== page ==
The Math Forum

Search All of the Math Forum:

Views expressed in these public forums are not endorsed by NCTM or The Math Forum.

Math Forum » Discussions » Education » math-teach

Notice: We are no longer accepting new posts, but the forums will continue to be readable.

Topic: Topic 5 - The Beginning of the End
Replies: 12   Last Post: Oct 11, 2012 12:34 PM

Advanced Search

Back to Topic List Back to Topic List Jump to Tree View Jump to Tree View   Messages: [ Previous | Next ]
GS Chandy

Posts: 8,307
From: Hyderabad, Mumbai/Bangalore, India
Registered: 9/29/05
Re: Topic 5 - The Beginning of the End
Posted: Oct 10, 2012 9:18 AM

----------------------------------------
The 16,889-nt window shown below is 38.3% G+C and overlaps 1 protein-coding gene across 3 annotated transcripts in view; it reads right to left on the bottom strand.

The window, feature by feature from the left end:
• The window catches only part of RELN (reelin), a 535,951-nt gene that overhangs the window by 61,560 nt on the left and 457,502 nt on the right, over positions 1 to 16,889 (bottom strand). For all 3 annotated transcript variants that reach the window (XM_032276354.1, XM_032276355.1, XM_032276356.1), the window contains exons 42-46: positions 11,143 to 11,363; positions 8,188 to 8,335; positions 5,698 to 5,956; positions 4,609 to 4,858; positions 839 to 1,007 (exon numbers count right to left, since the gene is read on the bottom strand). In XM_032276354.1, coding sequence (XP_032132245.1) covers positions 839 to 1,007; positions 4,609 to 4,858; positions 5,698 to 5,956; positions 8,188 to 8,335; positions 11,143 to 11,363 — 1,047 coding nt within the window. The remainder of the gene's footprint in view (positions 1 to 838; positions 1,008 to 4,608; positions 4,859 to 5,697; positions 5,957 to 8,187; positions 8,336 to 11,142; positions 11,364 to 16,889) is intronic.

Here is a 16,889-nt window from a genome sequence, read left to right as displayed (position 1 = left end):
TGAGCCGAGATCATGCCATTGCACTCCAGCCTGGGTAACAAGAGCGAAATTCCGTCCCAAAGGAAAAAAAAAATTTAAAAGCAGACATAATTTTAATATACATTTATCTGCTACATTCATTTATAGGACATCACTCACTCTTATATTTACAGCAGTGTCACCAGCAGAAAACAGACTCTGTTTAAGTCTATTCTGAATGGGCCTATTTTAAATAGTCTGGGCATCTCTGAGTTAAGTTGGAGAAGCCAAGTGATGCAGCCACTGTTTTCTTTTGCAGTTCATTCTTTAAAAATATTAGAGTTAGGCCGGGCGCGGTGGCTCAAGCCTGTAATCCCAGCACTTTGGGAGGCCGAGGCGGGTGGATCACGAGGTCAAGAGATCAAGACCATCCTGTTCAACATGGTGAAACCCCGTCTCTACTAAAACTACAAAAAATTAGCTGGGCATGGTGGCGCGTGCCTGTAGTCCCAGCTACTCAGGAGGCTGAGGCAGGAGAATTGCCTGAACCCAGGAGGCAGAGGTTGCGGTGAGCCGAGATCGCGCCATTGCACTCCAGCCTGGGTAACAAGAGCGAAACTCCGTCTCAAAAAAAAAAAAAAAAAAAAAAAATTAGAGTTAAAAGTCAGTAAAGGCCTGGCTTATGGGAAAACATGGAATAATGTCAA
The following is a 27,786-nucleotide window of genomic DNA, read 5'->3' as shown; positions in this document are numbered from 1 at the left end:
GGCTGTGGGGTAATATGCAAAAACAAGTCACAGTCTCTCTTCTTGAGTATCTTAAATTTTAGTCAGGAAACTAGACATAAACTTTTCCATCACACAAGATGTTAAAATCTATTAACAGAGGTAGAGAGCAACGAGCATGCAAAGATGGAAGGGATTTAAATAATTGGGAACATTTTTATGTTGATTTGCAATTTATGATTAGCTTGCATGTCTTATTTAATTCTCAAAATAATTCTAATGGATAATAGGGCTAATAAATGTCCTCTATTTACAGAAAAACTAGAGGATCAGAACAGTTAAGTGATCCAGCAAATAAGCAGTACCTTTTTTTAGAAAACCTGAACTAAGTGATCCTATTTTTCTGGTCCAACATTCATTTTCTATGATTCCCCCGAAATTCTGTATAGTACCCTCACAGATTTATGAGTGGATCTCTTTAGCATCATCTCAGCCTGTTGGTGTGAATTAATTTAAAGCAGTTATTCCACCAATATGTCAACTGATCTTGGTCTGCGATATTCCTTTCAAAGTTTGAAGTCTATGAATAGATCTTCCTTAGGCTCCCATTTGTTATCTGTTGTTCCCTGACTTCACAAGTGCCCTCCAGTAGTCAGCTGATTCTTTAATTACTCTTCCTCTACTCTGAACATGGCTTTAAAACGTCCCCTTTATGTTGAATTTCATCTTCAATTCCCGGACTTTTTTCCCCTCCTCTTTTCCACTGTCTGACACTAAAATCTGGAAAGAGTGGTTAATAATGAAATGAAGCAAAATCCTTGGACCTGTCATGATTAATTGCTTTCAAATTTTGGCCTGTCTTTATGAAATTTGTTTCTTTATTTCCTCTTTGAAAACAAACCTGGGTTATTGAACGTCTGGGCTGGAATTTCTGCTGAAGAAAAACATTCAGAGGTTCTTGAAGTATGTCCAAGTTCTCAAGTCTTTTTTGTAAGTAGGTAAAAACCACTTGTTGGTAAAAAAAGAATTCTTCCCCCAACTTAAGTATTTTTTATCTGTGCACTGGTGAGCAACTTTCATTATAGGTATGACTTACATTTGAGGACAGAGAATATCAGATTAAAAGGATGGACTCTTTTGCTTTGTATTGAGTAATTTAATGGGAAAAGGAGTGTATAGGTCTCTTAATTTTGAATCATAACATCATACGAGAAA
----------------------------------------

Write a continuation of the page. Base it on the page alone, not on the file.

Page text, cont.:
Click to see the message monospaced in plain text Plain Text   Click to reply to this topic Reply

Robert Hansen posted Oct 10, 2012 1:59 PM (GSC's remarks follow):
> On Oct 9, 2012, at 7:25 PM, GS Chandy
> <> wrote:

> > "What, in your opinion, constitutes this wonderful
> 'systematic approach to teaching arithmetic'that you
> now seem to applaud?"
> Counting to 10, to 20, to 100
> 1+1 = 2, 1+2 = 3, 1+3 = 4, ...
> 11+11 = 22, 11+12 = 23, ... (multi digit without
> carry)
> 15+7 = 22, ... (multi digit with carry)
> Jane has 3 apples, Troy has 6 apples, how many apples
> do they have together...
> Subtraction, as the reverse of adding, recall your
> addition facts (no negative numbers) ...
> Sinclair has 12 dollars, Mary has 3 dollars, Sinclair
> gives 6 dollars to Mary, how many does he have left?
> How many does Mary now have? ...
> Multiplication, starting with repeated addition, then